When I was little, I loved the Chronicles of Narnia series. I had a box set and read them all. I didn’t remember much about them, other than that I loved their dark, mysterious stories, when I decided to pick up the first one, The Lion, The Witch and the Wardrobe, to read to my 6 year-old son. He’s a bit younger than I was when I read them (I read them to myself) but we’re in the chapter book phase now and I thought he might like them.
The Lion, The Witch and the Wardrobe is about four siblings, Peter, Lucy, Susan and Edmund, who are evacuated from London during WWII and sent to live with a professor in the countryside. Bored, they spend their days exploring the professor’s big house. One day, the youngest, Lucy, hides in a large wardrobe and finds herself transported to a magical, snowy land called Narnia. When she returns to the wardrobe, no time has passed in real life and her siblings do not believe her. But soon, her brother Edmund also ends up in Narnia, and before long all of them have gone through the magic wardrobe.
Narnia is under the spell of a wicked witch, who has imposed permanent winter across the land. The spell can only be unbroken when four humans come to Narnia and sit on thrones in the castle. When the kids end up in Narnia together, Edmund is captured by the witch, while the others try to liberate Narnia with the help of a noble lion-king, Aslan.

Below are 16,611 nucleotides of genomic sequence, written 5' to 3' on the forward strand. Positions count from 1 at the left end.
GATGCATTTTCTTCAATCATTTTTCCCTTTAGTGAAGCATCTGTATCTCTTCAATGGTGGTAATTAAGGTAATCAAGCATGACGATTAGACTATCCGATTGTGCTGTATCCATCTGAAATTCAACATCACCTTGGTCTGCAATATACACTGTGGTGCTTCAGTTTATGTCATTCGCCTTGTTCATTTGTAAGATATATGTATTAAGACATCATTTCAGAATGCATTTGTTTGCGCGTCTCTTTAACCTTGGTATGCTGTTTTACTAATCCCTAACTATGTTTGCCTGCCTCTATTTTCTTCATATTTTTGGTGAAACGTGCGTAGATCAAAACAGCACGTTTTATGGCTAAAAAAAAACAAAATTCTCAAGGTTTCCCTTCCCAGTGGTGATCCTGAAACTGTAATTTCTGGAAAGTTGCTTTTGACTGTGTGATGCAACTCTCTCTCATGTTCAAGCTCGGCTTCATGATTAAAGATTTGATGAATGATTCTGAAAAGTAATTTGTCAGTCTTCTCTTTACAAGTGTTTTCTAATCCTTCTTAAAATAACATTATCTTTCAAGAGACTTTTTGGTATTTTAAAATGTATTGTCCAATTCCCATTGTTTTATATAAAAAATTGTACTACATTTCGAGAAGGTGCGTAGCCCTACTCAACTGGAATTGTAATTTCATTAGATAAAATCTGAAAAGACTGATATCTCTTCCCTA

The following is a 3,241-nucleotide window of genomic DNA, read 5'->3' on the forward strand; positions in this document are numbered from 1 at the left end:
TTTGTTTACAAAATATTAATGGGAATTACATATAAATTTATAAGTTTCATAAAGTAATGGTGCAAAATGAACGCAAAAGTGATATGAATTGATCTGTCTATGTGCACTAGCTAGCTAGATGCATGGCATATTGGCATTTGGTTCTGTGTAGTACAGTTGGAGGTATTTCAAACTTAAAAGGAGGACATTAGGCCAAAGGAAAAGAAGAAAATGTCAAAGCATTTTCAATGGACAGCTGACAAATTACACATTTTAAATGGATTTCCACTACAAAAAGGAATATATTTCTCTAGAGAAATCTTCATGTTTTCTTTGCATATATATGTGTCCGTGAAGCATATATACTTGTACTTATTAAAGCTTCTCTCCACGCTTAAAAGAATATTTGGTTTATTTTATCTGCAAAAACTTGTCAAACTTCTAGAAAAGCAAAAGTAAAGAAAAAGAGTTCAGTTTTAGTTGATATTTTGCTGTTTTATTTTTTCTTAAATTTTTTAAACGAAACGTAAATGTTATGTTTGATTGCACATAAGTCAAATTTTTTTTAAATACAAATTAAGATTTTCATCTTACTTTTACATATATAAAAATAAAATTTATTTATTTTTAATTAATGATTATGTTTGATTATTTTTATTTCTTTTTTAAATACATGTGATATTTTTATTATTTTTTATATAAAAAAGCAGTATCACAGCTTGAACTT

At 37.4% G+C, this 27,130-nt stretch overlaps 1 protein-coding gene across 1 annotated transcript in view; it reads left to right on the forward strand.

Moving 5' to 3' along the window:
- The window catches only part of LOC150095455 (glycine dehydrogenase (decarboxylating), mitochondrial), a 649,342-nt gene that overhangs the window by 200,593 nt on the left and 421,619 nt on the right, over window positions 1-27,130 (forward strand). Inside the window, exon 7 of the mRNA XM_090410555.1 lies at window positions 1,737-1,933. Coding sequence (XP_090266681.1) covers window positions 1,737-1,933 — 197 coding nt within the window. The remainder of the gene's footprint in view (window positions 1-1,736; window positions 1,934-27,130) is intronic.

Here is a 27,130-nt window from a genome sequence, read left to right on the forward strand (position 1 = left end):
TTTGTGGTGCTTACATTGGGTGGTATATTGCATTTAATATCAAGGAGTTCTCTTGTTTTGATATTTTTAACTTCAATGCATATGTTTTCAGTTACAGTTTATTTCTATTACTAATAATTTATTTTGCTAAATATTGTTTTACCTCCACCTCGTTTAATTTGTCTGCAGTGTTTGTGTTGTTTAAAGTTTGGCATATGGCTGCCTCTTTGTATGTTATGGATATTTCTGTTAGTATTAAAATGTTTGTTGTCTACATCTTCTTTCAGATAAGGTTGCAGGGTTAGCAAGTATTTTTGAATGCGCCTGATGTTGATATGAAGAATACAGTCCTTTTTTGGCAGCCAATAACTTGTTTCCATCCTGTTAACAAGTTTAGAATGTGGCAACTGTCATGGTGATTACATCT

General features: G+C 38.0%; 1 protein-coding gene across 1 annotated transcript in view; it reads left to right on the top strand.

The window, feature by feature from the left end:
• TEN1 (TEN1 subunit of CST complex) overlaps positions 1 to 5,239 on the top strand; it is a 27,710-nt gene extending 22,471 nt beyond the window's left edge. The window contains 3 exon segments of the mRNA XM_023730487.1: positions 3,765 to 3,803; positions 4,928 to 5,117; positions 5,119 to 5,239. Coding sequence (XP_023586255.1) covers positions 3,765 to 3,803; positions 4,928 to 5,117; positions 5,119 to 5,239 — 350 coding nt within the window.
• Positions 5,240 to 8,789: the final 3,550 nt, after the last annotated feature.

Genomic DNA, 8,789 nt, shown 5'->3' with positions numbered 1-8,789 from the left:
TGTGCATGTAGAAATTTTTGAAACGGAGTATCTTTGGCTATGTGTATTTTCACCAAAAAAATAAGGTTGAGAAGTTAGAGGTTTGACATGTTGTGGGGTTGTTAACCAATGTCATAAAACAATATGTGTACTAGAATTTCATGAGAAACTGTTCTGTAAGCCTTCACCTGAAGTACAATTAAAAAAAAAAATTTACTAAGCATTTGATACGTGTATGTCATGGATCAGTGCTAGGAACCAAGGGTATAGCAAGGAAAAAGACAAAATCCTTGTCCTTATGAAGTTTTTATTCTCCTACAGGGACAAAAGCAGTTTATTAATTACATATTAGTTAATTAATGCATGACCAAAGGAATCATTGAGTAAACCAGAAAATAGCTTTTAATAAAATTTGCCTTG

I enjoyed revisiting Narnia and The Lion, The Witch and The Wardrobe. It feels just a bit dated, from the British slang to some of the comments about girls, but the book sparked my dormant sense of wonder at fantasy stories about faraway lands. (I don’t read much of that anymore.) I also recognized the Christian imagery, for which C.S. Lewis is famous, much more this time around. It was pretty much lost on me as a child.
Here’s what my six year-old had to say: “It was interesting. I liked what happened in the end. It wasn’t boring. I was worried about what was going to happen to the characters.”
I found some of the book a little scary for a six year-old (one of the characters is captured and treated as a prisoner; Aslan is killed; there is a lot of description of battles and casualties) but it didn’t seem to bother my son.
There are good themes for kids here: loyalty to your family; triumph of good over bad.
We’re going to start the next book in the series soon.